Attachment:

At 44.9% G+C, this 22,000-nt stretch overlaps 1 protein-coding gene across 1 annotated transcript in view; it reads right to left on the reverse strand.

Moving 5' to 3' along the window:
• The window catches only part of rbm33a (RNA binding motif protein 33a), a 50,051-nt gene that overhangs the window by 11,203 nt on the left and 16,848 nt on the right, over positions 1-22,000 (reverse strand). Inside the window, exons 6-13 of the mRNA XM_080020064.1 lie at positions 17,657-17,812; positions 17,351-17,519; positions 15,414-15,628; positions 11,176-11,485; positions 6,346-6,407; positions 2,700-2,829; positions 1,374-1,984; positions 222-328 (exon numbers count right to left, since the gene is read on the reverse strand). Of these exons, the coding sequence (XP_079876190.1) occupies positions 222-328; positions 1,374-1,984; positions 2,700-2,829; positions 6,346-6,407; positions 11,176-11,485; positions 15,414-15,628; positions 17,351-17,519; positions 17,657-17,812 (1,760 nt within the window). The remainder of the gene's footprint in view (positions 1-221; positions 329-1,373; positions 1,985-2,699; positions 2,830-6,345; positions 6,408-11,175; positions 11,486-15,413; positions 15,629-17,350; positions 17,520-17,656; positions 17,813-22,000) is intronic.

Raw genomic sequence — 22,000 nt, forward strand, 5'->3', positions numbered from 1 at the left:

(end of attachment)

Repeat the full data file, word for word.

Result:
At 44.9% G+C, this 22,000-nt stretch overlaps 1 protein-coding gene across 1 annotated transcript in view; it reads right to left on the reverse strand.

Moving 5' to 3' along the window:
• The window catches only part of rbm33a (RNA binding motif protein 33a), a 50,051-nt gene that overhangs the window by 11,203 nt on the left and 16,848 nt on the right, over positions 1-22,000 (reverse strand). Inside the window, exons 6-13 of the mRNA XM_080020064.1 lie at positions 17,657-17,812; positions 17,351-17,519; positions 15,414-15,628; positions 11,176-11,485; positions 6,346-6,407; positions 2,700-2,829; positions 1,374-1,984; positions 222-328 (exon numbers count right to left, since the gene is read on the reverse strand). Of these exons, the coding sequence (XP_079876190.1) occupies positions 222-328; positions 1,374-1,984; positions 2,700-2,829; positions 6,346-6,407; positions 11,176-11,485; positions 15,414-15,628; positions 17,351-17,519; positions 17,657-17,812 (1,760 nt within the window). The remainder of the gene's footprint in view (positions 1-221; positions 329-1,373; positions 1,985-2,699; positions 2,830-6,345; positions 6,408-11,175; positions 11,486-15,413; positions 15,629-17,350; positions 17,520-17,656; positions 17,813-22,000) is intronic.

Raw genomic sequence — 22,000 nt, forward strand, 5'->3', positions numbered from 1 at the left: